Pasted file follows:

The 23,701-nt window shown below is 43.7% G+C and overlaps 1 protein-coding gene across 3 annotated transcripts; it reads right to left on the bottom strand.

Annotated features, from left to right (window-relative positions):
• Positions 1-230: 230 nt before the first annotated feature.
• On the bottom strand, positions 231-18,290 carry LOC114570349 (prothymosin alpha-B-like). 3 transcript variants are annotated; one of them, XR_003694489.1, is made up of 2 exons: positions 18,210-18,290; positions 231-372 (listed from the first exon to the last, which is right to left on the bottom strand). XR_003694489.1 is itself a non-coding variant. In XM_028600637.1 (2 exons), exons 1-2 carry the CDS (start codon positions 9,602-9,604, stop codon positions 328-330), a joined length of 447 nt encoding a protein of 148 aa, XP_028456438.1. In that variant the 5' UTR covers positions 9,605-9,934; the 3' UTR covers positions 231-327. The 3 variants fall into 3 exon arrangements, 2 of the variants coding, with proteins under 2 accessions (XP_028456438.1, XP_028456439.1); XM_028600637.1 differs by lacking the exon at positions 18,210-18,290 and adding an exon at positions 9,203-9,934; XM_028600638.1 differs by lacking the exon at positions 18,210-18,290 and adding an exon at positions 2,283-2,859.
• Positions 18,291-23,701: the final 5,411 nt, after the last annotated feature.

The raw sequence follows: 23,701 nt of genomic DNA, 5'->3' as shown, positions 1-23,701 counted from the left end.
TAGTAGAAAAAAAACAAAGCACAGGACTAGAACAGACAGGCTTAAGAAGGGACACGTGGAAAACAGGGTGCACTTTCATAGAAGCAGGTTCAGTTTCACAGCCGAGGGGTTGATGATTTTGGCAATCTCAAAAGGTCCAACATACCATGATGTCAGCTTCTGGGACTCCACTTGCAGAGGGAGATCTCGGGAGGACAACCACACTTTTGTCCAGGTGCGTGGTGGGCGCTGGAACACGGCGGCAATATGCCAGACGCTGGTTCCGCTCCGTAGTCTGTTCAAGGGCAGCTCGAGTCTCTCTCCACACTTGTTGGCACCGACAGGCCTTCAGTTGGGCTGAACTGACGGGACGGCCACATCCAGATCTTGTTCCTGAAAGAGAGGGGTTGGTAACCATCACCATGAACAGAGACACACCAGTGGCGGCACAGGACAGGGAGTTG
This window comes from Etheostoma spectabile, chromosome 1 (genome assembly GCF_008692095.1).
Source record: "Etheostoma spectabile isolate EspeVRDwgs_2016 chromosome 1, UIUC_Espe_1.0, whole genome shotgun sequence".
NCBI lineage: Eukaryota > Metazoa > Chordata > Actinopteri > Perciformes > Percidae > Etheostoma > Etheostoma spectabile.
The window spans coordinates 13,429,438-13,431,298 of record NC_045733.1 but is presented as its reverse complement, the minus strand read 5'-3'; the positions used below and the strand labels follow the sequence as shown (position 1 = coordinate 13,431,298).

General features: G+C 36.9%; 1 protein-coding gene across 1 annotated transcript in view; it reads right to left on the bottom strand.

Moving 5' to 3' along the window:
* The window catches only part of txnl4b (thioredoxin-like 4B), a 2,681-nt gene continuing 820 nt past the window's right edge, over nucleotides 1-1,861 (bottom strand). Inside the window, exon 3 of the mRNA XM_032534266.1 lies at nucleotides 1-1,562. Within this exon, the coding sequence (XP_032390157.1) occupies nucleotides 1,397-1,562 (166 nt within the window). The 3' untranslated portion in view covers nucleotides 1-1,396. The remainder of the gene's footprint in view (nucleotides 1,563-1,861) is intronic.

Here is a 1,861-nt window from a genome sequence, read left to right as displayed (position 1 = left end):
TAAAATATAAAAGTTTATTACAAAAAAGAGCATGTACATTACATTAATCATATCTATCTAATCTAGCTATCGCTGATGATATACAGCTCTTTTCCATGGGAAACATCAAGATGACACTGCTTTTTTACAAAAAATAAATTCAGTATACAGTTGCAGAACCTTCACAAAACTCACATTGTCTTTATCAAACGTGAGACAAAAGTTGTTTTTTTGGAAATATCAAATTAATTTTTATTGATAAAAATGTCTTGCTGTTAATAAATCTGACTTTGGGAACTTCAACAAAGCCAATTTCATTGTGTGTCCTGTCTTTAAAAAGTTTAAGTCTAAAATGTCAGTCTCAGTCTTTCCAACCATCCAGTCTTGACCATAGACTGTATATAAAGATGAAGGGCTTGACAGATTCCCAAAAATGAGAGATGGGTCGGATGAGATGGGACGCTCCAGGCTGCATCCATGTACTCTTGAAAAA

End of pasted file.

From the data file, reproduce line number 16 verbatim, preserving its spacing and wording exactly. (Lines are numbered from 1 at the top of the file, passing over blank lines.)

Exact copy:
TAAAATATAAAAGTTTATTACAAAAAAGAGCATGTACATTACATTAATCATATCTATCTAATCTAGCTATCGCTGATGATATACAGCTCTTTTCCATGGGAAACATCAAGATGACACTGCTTTTTTACAAAAAATAAATTCAGTATACAGTTGCAGAACCTTCACAAAACTCACATTGTCTTTATCAAACGTGAGACAAAAGTTGTTTTTTTGGAAATATCAAATTAATTTTTATTGATAAAAATGTCTTGCTGTTAATAAATCTGACTTTGGGAACTTCAACAAAGCCAATTTCATTGTGTGTCCTGTCTTTAAAAAGTTTAAGTCTAAAATGTCAGTCTCAGTCTTTCCAACCATCCAGTCTTGACCATAGACTGTATATAAAGATGAAGGGCTTGACAGATTCCCAAAAATGAGAGATGGGTCGGATGAGATGGGACGCTCCAGGCTGCATCCATGTACTCTTGAAAAA